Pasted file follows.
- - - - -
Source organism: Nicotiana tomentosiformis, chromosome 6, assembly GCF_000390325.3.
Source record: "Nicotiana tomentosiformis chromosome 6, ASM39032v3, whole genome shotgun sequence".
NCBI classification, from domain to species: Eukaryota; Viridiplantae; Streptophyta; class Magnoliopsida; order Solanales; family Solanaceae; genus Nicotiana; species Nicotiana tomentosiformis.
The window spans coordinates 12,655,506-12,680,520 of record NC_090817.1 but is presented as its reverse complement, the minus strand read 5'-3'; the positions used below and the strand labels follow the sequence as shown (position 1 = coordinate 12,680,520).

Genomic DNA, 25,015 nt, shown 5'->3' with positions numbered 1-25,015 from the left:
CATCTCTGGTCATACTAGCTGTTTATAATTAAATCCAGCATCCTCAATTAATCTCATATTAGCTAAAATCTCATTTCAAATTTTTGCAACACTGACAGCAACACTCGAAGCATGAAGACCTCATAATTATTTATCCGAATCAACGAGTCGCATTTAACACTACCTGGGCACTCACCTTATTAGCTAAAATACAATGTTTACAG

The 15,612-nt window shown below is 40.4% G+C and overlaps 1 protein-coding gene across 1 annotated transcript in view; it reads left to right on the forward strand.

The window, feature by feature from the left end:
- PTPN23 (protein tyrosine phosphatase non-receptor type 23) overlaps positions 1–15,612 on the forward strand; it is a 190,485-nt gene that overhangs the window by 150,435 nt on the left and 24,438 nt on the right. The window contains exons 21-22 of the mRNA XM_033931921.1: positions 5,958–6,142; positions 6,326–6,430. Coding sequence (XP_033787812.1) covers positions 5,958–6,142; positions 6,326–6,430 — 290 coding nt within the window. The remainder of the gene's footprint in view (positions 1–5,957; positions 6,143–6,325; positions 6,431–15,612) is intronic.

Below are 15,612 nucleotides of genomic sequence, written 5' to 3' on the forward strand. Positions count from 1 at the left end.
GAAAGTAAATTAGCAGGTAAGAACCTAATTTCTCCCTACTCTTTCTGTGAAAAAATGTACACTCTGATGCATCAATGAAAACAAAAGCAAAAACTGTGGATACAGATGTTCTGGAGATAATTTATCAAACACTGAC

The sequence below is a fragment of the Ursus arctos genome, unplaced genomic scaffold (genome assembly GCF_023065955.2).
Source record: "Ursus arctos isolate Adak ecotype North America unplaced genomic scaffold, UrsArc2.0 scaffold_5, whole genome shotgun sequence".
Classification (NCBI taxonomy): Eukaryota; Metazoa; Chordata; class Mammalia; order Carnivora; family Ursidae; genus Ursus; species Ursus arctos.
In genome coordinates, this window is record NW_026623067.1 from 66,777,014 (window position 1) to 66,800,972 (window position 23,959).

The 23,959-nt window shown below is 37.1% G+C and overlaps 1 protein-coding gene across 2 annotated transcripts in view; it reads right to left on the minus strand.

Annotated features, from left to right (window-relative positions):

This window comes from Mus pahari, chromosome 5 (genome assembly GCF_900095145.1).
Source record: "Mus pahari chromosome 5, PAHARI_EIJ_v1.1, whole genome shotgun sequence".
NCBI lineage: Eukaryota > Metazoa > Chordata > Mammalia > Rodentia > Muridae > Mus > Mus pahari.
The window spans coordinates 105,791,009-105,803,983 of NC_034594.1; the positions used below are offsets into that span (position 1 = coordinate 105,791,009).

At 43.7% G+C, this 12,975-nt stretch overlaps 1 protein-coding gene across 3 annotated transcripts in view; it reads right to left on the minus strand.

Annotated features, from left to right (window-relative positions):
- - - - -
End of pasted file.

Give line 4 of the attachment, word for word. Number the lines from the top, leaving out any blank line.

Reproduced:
The window spans coordinates 12,655,506-12,680,520 of record NC_090817.1 but is presented as its reverse complement, the minus strand read 5'-3'; the positions used below and the strand labels follow the sequence as shown (position 1 = coordinate 12,680,520).